Collective bargaining is about more than securing better wages; it’s also about workers having more power in general, and therefore having more influence over how and when they work. When workers speak up with one voice, they can get the boss to sit up and listen.
This voice can be life-changing for workers, says Katz. “There are other types of ‘voice’ that are really critical in the workplace, [such as] influencing discipline and how it’s administered, influencing how work is organized, the pace of work, the process of work, [and] the power that supervisors exert on workers.”
In the U.S., workers can influence discipline and work conditions through something called the grievance procedure. This is a process by which a worker can bring a complaint to their employer if they believe that a policy in their contract has been violated. The employer can then hold meetings with the worker and their union representative to resolve the issue. The grievance procedure creates a process for resolving disputes in the workplace and giving employees due process, and it’s commonly negotiated in collective bargaining agreements.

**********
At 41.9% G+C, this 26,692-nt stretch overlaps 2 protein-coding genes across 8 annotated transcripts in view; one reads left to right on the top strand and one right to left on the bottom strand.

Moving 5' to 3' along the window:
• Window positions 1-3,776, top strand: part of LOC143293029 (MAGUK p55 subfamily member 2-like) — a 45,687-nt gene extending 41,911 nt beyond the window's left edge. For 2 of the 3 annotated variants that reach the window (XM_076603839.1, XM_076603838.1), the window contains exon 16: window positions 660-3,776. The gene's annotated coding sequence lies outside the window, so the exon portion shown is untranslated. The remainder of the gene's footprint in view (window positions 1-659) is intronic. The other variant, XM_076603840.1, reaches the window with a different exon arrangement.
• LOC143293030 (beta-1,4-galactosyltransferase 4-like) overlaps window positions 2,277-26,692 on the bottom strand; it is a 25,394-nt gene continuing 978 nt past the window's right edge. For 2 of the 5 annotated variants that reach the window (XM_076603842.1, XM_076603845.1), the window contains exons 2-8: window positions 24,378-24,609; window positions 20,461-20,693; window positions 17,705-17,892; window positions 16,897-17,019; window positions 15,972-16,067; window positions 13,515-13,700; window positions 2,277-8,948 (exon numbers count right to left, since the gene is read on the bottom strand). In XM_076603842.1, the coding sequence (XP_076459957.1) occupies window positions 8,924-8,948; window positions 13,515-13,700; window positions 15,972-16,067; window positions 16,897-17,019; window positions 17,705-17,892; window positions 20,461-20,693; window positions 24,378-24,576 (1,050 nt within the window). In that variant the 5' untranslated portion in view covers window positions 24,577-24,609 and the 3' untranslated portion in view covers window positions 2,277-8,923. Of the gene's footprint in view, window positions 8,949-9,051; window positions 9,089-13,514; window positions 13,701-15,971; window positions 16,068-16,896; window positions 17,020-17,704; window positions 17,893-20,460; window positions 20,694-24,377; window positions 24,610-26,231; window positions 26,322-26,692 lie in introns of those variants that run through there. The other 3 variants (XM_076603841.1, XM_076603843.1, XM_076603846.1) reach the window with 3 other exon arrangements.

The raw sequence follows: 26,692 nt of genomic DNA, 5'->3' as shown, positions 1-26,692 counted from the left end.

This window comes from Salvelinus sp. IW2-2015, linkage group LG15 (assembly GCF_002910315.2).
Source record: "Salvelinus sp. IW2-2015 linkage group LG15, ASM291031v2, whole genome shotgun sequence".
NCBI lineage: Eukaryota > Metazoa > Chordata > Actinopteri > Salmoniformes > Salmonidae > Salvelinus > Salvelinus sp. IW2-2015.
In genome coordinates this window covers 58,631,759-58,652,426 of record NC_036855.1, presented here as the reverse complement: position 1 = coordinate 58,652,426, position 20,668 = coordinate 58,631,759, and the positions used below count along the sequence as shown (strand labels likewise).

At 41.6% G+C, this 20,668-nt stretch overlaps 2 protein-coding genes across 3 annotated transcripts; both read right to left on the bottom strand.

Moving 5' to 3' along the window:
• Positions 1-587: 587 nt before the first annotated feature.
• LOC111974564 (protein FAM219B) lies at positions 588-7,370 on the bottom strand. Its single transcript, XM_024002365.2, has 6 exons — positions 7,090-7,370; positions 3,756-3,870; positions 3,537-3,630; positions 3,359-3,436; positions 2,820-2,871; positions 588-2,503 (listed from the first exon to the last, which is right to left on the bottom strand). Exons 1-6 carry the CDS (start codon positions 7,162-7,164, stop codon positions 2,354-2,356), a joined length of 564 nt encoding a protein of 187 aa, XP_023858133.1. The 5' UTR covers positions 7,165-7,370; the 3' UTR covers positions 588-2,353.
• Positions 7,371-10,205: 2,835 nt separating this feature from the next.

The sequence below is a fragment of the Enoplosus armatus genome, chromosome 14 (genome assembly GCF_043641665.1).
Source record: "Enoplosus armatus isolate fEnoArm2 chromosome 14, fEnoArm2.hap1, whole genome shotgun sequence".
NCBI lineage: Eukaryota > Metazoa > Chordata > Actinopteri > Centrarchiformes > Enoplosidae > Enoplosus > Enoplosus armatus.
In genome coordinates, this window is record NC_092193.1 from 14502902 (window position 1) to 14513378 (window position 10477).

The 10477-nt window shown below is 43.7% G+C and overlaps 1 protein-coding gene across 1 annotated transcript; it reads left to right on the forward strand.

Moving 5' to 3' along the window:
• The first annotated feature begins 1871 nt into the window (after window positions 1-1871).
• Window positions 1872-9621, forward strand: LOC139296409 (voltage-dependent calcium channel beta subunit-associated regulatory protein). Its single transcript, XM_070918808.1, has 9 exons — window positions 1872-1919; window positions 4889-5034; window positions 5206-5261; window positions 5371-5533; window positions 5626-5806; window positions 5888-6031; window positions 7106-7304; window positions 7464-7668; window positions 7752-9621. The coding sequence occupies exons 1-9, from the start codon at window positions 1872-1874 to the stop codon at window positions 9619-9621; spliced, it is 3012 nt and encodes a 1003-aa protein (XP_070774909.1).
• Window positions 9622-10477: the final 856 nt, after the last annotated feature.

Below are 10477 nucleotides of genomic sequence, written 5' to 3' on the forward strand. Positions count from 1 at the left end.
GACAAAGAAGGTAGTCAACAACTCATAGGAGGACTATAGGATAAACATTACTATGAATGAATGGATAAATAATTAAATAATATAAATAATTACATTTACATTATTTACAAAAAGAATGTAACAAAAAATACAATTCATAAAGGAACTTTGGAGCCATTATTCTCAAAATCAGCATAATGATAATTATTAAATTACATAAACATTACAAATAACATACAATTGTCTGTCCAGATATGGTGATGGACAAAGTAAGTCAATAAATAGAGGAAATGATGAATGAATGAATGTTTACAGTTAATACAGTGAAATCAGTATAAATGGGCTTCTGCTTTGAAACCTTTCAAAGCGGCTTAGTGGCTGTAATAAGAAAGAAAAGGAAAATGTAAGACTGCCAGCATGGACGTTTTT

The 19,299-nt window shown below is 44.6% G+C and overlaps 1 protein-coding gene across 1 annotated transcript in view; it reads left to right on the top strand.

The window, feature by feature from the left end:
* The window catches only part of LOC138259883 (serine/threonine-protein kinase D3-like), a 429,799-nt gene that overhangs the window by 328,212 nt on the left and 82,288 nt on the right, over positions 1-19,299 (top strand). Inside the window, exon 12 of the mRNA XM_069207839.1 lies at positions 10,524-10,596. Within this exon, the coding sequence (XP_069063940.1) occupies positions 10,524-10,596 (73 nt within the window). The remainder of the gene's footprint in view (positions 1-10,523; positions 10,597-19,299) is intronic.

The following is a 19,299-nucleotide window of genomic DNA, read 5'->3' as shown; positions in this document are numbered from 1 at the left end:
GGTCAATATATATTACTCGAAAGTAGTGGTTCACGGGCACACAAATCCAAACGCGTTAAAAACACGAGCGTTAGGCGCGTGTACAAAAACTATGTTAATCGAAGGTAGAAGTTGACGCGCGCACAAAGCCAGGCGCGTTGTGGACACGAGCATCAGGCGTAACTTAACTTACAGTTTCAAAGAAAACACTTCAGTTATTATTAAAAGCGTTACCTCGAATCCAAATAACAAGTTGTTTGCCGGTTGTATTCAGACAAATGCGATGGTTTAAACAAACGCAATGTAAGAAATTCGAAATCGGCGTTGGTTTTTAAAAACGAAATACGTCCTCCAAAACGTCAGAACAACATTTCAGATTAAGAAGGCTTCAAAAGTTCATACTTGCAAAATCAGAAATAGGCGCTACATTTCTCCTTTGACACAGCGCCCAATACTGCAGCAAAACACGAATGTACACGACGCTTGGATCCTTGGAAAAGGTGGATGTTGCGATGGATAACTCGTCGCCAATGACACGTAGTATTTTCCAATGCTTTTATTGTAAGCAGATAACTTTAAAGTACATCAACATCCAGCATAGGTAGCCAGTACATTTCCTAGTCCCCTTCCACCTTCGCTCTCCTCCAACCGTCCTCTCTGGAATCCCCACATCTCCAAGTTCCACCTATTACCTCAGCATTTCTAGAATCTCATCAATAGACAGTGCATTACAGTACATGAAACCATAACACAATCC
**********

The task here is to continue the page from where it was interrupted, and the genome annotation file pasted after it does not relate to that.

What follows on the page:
Collective bargaining can do more than increase wages and benefits; it can also improve the overall culture of the workplace.
As one example, in July 2023, UPS workers represented by the Teamsters successfully struck a deal that not only increased wages, but also improved their quality of life in what Teamsters President Sean O’Brien called “the best contract in the history of UPS.” It includes provisions that ensure UPS vans are air-conditioned and that workers aren’t forced to work overtime during their scheduled days off.